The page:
Romans can't claim the fame to starting l'aperitivo; we have i Milanesi to thank for that. But i Romani can surely boast about making aperitivo time molto moda in the Ancient City. Similar to the concept of happy hour sans the two-for-one drinks, l'aperitivo is a time to meet up with friends and colleagues after work or on weekends—definitely an event at which to see and be seen. Aperitivo hours are usually 7-9 pm, with Sunday being the most popular day. Depending on where you go, the price of a drink often includes an all-you-can-eat appetizer buffet of finger foods, sandwiches, and pasta salads. Some aperitivo hot spots on the trendissimo list are Crudo (Via degli Specchi); Societè Lutece (Piazza Monte Vecchio); Gusto (Piazza Augusto Imperatore), and Salotto 42 (Piazza di Pietra) in the centro storico; and Friends Cafè (Piazza Trilussa) and Freni and Frizioni (Via del Politeama) in the Trastevere area.
If there's something Romans certainly can't live without, it's their cup of Java. Caffeine, or il caffè (espresso), may be the most important part of their day, and there is no shortage of bars in the Eternal City to help satisfy that coffee craving. A breakfast caffè or cappuccino is typically enjoyed at the counter while debating last night's soccer game or some aspect of local politics. Another espresso or caffè macchiato (coffee with a dash of milk) is enjoyed after lunch, and again after dinner, especially when dining out. Thinking about ordering that cappuccino? Depends on what time it is. Italians consider it taboo to order one after 11 am. During the summer months, Romans drink a caffè shakerato (freshly made espresso shaken briskly with sugar and ice, to form a froth when poured) or a caffè freddo (iced espresso). Rome's best coffee? Some say the Tazza D'Oro (Via degli Orfani), not far from the Pantheon; others, Il Caffè Sant'Eustachio (Piazza di Sant'Eustachio). If you like a dollop of chic along with your caffeine, head to Bar della Pace (Via della Pace 3), set on one of the most fashionable piazzas in Rome (but don't forget that outdoor tables sometimes treble the price).
A national obsession, this Italian version of ice cream is tastier, less creamy, and traditionally made with only the freshest ingredients. Though many bars and stands purvey it, the best gelatos are found only at gelaterias. Small cones cost anywhere from EUR 1.20 to EUR 2.50. Most places allow you up to three flavors (even on a small cone) and portions are usually quite generous. Typical flavors are nocciola (hazelnut), pistachio, chocolate, and anything fruity. Or hunt down the latest and greatest flavors, such as the sweet-with-a-kick cioccolato con peperoncino (chocolate with hot pepper) at Millenium (Piazza Santa Maria delle Grazie 2/a, near the Vatican Museums). Quality varies: A good sign is a long line at the counter, and two of the longest are at Old Bridge (Via Bastioni di Michelangelo 5, near St. Peter's Square), and Giolitti (Via degli Uffici del Vicario 40, by the Pantheon).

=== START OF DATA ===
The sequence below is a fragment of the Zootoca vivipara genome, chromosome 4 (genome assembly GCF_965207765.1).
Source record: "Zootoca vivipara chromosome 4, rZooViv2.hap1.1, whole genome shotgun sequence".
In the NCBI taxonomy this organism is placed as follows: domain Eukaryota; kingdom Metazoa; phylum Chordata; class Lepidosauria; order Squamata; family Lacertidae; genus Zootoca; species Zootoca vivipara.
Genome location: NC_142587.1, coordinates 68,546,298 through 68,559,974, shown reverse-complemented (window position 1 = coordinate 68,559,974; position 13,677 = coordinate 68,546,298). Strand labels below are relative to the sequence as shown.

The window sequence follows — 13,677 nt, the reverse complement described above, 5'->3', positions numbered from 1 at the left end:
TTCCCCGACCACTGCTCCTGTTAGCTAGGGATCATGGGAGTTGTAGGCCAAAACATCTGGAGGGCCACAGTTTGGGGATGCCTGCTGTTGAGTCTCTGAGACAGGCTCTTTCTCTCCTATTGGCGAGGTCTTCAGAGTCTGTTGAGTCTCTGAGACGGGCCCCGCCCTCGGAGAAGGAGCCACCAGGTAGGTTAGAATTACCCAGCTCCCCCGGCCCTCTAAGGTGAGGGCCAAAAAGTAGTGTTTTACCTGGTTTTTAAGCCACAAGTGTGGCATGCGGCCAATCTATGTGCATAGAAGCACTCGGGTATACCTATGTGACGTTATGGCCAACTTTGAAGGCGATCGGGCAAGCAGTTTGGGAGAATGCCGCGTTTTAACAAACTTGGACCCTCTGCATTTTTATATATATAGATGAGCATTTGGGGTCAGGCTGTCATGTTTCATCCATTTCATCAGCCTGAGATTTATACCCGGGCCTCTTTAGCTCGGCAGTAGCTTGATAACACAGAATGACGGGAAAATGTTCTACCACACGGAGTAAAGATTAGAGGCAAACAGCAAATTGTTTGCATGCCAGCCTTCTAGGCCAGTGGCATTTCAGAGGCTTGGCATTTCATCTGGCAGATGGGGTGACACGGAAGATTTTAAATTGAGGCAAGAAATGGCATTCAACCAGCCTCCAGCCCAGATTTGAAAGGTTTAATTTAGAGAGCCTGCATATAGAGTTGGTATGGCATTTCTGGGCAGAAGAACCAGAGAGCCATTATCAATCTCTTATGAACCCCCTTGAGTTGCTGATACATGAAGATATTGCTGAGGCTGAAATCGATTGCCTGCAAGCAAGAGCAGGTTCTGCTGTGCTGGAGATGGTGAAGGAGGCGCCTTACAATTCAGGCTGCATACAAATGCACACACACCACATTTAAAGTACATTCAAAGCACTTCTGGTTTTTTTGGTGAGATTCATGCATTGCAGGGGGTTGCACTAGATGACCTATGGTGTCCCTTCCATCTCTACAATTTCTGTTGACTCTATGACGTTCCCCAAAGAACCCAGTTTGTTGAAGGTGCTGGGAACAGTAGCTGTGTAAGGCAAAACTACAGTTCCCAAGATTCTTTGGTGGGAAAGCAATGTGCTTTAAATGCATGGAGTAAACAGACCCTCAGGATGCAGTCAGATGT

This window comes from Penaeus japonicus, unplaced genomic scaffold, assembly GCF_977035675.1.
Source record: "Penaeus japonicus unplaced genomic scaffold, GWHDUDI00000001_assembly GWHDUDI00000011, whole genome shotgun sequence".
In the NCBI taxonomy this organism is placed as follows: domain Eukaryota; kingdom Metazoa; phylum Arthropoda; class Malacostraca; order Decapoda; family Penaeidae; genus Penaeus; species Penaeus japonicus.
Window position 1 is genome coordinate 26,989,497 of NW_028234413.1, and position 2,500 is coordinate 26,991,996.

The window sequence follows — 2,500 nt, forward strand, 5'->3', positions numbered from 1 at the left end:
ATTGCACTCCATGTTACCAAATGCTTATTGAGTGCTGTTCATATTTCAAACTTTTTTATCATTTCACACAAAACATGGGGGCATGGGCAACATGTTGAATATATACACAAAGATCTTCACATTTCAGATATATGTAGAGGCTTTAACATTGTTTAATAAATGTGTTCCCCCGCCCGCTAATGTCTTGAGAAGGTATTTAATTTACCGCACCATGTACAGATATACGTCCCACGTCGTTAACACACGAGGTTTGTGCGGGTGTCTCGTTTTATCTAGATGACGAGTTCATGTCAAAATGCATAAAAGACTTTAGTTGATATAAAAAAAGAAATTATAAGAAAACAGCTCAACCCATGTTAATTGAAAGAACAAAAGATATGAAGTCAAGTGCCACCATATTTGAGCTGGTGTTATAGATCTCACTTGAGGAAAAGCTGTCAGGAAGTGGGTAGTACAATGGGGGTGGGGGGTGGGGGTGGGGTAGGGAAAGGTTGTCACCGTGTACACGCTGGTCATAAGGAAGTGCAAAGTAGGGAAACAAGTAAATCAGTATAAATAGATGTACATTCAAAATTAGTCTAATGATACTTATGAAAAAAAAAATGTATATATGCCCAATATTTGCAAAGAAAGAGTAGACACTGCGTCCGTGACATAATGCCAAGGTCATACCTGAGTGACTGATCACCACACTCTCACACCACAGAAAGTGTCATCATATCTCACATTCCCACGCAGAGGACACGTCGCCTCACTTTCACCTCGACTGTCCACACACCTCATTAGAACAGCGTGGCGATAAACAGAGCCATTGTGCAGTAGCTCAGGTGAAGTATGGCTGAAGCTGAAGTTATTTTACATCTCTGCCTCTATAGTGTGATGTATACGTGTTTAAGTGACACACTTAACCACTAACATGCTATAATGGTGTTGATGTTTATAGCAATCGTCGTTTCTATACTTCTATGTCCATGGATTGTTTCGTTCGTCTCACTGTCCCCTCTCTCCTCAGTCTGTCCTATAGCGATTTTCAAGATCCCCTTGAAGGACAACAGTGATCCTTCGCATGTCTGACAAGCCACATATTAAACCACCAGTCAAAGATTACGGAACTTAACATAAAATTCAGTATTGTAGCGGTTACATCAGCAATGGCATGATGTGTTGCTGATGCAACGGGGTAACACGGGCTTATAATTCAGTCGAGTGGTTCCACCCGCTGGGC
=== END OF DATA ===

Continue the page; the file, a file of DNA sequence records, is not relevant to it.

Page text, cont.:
A favorite Roman pastime is the passeggiata (literally, the promenade). In the late afternoon and early evening, especially on weekends, couples, families, and packs of teenagers stroll Rome's main streets and piazzas. It's a ritual of exchanged news and gossip, window-shopping, flirting, and gelato-eating that adds up to a uniquely Italian experience. You may feel more like an observer than a participant, until you realize that observing is what la passeggiata is all about. Rome's top promenade is up or down the Corso, with a finale in the Piazza di Spagna shopping district.